“Bosch,” based on Michael Connelly’s novels about LAPD detective Harry Bosch, has found a fiercely devoted following over the course of six seasons on Amazon Prime. The streaming service has just launched its final series of the show about how one veteran fights for justice in a big-city police force riddled with compromises.
The good news is that this “final” season won’t be the end of Harry Bosch. There’s a new, as-yet-untitled show featuring Bosch (Titus Welliver), his daughter Maddie (Madison Lintz) and longtime nemesis, sometimes ally defense attorney Honey Chandler (Mimi Rogers). That show will run on Amazon’s free, ad-supported streaming service IMDb TV, and the new episodes started production this week just as “Bosch” returned to Amazon Prime.
No one who’s watched the show should be surprised that the new show will feature Bosch in his post-LAPD life. The show has been building toward his exit over the past couple of seasons, and readers of the novels already know the book version of his messy exit.
The television version of Bosch is a Special Forces veteran of the first Gulf War who reenlisted after 9/11 and did a tour in Afghanistan. The Bosch from the novels is a couple of decades older and served as a tunnel rat with the 1st Infantry Division during the Vietnam War. Both versions of Bosch found their sense of purpose while serving, and neither has patience for anyone who’s willing to compromise his or her beliefs.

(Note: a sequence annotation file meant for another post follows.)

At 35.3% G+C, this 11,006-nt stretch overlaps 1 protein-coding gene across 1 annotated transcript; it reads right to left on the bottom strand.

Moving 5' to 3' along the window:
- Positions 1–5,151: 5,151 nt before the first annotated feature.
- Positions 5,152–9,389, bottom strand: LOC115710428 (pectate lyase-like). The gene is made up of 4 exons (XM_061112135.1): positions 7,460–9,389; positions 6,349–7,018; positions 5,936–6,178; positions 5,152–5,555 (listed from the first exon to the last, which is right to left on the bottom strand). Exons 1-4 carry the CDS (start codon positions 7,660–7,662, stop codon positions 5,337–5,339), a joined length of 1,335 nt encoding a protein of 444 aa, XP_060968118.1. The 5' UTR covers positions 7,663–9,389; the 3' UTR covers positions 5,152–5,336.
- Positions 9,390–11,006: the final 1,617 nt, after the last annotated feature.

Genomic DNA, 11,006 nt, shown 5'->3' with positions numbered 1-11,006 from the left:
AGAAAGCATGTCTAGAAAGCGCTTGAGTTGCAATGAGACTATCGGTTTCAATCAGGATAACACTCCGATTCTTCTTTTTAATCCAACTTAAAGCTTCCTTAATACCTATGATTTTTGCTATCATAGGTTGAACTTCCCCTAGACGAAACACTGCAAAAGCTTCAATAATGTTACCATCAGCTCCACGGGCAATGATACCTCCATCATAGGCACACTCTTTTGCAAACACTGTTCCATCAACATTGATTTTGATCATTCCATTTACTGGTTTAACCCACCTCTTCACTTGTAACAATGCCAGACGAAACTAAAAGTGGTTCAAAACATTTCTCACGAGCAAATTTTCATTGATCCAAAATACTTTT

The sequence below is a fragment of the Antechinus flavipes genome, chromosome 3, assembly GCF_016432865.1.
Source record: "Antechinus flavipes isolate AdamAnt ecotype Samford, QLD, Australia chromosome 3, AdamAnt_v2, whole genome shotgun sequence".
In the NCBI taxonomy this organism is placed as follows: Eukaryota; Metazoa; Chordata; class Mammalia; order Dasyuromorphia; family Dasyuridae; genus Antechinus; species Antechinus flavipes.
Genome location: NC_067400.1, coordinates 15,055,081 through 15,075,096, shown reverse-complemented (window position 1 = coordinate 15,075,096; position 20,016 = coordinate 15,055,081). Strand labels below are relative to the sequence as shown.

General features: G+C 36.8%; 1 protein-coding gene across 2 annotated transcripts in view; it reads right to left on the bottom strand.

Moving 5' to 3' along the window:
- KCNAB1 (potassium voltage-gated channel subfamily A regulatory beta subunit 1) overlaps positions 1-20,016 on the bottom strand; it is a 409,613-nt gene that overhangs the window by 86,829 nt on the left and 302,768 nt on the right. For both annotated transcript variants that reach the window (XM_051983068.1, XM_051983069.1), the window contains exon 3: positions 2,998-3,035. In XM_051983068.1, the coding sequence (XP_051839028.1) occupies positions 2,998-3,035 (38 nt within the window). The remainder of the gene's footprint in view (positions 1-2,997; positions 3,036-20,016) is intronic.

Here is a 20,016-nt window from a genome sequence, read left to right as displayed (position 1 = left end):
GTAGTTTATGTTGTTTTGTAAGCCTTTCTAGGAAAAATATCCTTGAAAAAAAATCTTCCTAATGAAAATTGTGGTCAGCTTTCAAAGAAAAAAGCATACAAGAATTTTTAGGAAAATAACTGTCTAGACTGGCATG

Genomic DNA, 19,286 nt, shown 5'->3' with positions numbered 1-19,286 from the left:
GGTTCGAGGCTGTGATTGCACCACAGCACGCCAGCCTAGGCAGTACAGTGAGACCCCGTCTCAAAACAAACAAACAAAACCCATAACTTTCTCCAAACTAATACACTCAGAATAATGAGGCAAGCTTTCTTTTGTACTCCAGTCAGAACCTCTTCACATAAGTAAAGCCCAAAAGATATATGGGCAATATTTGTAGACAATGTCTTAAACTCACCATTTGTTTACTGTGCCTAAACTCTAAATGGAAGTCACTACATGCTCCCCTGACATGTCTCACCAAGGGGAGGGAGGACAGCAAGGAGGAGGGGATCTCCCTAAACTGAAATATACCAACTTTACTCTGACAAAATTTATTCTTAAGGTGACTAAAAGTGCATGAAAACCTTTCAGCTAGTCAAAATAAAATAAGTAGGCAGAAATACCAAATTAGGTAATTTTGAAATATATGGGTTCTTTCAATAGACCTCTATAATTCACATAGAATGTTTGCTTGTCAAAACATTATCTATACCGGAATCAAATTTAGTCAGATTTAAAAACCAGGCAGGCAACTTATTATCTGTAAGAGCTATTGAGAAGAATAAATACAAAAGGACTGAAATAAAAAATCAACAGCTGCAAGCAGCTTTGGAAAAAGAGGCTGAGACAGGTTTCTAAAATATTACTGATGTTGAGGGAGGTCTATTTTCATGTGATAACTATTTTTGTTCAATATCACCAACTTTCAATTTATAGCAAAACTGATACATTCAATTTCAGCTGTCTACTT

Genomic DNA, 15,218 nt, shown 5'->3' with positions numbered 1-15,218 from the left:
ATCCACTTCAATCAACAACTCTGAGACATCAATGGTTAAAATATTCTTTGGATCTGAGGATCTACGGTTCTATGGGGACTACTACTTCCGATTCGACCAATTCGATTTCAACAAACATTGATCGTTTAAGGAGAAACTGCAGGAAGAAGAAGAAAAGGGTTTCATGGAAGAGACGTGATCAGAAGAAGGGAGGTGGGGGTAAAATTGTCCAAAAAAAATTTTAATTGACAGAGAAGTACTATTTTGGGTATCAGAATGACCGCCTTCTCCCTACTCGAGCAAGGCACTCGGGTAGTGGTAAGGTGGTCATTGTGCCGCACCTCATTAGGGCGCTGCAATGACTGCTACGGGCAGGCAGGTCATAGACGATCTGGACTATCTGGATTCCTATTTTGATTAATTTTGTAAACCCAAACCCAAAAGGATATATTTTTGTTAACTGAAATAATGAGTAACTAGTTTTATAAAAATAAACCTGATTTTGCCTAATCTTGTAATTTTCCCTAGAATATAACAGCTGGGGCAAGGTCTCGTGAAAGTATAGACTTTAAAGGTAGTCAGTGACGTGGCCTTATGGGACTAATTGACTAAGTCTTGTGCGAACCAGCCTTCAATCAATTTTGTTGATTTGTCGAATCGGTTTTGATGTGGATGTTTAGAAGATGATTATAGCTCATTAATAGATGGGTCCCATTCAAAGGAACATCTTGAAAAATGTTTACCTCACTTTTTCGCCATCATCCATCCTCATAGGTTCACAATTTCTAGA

Season seven, based loosely on the 2014 novel “The Burning Room,” tells the story of Bosch’s investigation into an apartment building arson that killed a 10-year-old girl. The police brass and the feds have reasons to prevent the real perpetrators from being prosecuted, but Bosch is never going to play along with that.
His partner, Jerry Edgar (Jamie Hector), is struggling with the emotional fallout from his shooting of gangster Jacques Avril in season 6. Was it a good shoot or an execution? Station boss Lt. Grace Billets (Amy Aquino) is dealing with insubordination and harassment from a group of department incels (really). Chief Irv Irving (Lance Reddick) is trying to keep his job when the new mayor is not a fan. And daughter Maddie makes a huge career decision that will lead into the new show.
Even though the show was filmed last fall under strict pandemic protocols, the season takes place in early 2020. There are hints of the coming COVID-19 crisis in background news reports that no one is taking seriously, but viewers will feel the clock ticking as the season plays out with a mid-March citywide shutdown looming.
Another advantage for the timeline is that this season can play out before all of the police protests that dominated the summer after the killing of George Floyd by officer Derek Chauvin in Minneapolis. Since it’s always been about one man’s fight to maintain his honor in a corrupt system, “Bosch” never has been a show that blindly backed the blue. Connelly already has announced that his new show will address these issues in a direct fashion.
The author says that the new series will pick up in July 2021, so we’ll see the fallout of COVID-19 in his version of Los Angeles without having to relive the pain when the new show premieres next year.
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